When the best journalists put their work in book form, they invest exhaustive effort to portray the subject as completely and truthfully as possible. Often, they nail it.
Sometimes, in hindsight, they miss.
Sportswriter Jeff Pearlman, a New York Times bestselling author whose work includes books on Barry Bonds, Roger Clemens, the Los Angeles Lakers and the Dallas Cowboys, believes he missed with his 2016 book “Gunslinger: The remarkable, improbable, iconic life of Brett Favre .”
Remarkably and improbably, Pearlman went on Twitter on Sept. 13 and told his followers not to buy or read Gunslinger. He did so in the immediate wake of news reports that Favre, the retired Green Bay Packers and Southern Mississippi quarterback, knowingly participated in steering $5 million in government money intended for impoverished Mississippi families to build at new volleyball stadium at Southern Miss, where his daughter played on the team.
Pearlman posted: “I wrote a biography of the man that was largely glowing. Football heroics, overcoming obstacles, practical joker, etc. Yes, it included his grossness, addictions, treatment of women. But it was fairly positive. … And, looking at it now, if I’m being brutally honest, I’d advise people not to read it. He’s a bad guy. He doesn’t deserve the icon treatment.”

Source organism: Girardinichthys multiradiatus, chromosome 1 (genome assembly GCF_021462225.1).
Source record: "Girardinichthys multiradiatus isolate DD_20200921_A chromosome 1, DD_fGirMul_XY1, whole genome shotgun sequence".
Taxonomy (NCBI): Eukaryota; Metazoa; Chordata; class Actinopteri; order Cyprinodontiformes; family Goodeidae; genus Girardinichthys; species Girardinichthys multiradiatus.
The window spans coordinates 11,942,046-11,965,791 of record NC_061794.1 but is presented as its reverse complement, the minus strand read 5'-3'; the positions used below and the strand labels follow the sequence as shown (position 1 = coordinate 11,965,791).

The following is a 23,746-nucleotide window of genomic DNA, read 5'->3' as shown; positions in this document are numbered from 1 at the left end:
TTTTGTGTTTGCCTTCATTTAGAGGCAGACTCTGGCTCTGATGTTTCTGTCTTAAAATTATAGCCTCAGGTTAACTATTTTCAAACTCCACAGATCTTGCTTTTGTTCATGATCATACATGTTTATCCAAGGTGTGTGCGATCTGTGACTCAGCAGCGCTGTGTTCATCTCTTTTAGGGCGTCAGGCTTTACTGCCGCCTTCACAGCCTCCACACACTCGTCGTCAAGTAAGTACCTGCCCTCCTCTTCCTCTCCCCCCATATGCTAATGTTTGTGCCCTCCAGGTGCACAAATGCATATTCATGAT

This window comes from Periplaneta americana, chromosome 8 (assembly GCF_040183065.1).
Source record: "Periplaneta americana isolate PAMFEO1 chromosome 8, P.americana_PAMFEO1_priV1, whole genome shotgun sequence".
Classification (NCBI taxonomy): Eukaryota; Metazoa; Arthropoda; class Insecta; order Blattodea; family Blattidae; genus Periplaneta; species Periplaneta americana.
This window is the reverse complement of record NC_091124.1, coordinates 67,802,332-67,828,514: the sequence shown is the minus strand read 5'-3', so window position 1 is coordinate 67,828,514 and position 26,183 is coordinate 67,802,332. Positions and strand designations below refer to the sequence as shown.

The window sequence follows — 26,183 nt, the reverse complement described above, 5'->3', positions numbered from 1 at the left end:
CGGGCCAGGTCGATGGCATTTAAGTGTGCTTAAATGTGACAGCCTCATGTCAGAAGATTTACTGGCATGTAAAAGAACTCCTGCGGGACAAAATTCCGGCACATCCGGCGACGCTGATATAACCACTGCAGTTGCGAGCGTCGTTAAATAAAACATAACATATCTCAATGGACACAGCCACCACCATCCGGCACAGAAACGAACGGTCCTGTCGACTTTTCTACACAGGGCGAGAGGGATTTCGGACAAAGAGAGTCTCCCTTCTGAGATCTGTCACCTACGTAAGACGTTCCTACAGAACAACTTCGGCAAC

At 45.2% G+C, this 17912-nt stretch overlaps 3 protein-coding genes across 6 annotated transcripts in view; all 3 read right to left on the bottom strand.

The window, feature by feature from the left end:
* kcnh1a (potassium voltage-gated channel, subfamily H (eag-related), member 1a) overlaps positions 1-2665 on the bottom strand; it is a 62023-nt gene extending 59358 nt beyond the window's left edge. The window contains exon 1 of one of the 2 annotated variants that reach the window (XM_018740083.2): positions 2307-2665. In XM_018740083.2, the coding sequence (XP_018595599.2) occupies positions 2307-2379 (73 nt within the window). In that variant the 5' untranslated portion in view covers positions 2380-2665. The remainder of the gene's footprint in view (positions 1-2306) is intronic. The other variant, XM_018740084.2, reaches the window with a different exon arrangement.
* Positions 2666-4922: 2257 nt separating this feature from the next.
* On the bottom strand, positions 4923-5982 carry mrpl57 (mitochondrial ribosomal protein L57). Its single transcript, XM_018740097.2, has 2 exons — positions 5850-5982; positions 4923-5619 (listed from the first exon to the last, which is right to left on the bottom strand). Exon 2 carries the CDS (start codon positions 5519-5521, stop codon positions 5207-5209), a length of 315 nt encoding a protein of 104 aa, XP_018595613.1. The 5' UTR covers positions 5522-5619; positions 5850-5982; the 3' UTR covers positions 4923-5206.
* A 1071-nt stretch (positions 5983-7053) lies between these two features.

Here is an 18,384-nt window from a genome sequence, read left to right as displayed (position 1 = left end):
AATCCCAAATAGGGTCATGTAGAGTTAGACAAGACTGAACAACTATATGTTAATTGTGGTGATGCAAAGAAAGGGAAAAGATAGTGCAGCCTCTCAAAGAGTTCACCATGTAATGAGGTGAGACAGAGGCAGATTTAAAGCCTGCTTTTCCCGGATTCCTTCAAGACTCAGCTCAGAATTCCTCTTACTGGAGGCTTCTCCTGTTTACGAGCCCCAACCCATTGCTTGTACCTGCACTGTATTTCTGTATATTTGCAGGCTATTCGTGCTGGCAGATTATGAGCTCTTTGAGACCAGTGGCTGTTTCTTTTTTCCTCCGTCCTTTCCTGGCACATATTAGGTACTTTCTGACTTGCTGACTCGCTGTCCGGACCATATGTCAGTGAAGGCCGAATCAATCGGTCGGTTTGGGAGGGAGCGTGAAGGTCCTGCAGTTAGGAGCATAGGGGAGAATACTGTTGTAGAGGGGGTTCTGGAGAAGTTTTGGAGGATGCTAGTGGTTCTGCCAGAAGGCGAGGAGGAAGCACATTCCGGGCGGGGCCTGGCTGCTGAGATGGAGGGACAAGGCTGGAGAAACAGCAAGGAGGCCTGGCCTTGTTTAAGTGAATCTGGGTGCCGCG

Keep in mind that Favre’s depraved scheme occurred after Pearlman published the book. And nothing the author wrote was factually wrong. But that didn’t matter to Pearlman, who feels a strong commitment to ethics. (I say this based on reading his online posts and listening to him during a Zoom appearance with some UA journalism students.)
My department colleague, Lars Anderson, knows Pearlman from 15 years of working together at Sports Illustrated magazine and wasn’t surprised by Pearlman’s post.
Anderson has written a dozen sports books of his own, including ones on Nick Saban, Dabo Swinney and the Mannings. He says the key to portraying truth is “reporting, reporting, reporting.” Reflecting on his books, “I feel good about full portraits I’ve painted.”
Pearlman knows the value of deep reporting, too. For his latest book coming out in October – “The Last Folk Hero: The Life and Myth of Bo Jackson” – he interviewed more than 700 people.
Of course, an author has to want to show reality. With authorized biographies in which the main subject cooperates, there is a danger that the portrayal gets whitewashed or at least softened. The most prominent example I can think of: The paid ghostwriter of “The Art of the Deal,” the 1987 bestseller about Donald Trump, has spent years disavowing the book and trashing Trump.
“I’ve found that it’s almost liberating when the subject doesn’t participate,” Anderson says. “It’s the job of the biographer, in my view, to reveal truths about your subject that your subject cannot see.”
In the case of Gunslinger, Favre did not participate. And Pearlman doesn’t do whitewashes (see the books on Bonds and Clemens and his famous 1999 Sports Illustrated article on Atlanta Braves pitcher John Rocker).
Sure, it’s easier for a successful author to swear off a book. But in the world of publishing, it’s an unnatural act. And worthy of applause.
It also serves as a reminder and a warning for journalists. Whether writing a book or a feature article, you may think you know a person. But in some cases, you really don’t.
Tom Arenberg is an instructor of news media at the University of Alabama. He worked for The Birmingham News and the Alabama Media Group for 30 years. He published this commentary originally as a post on his blog, The Arenblog.
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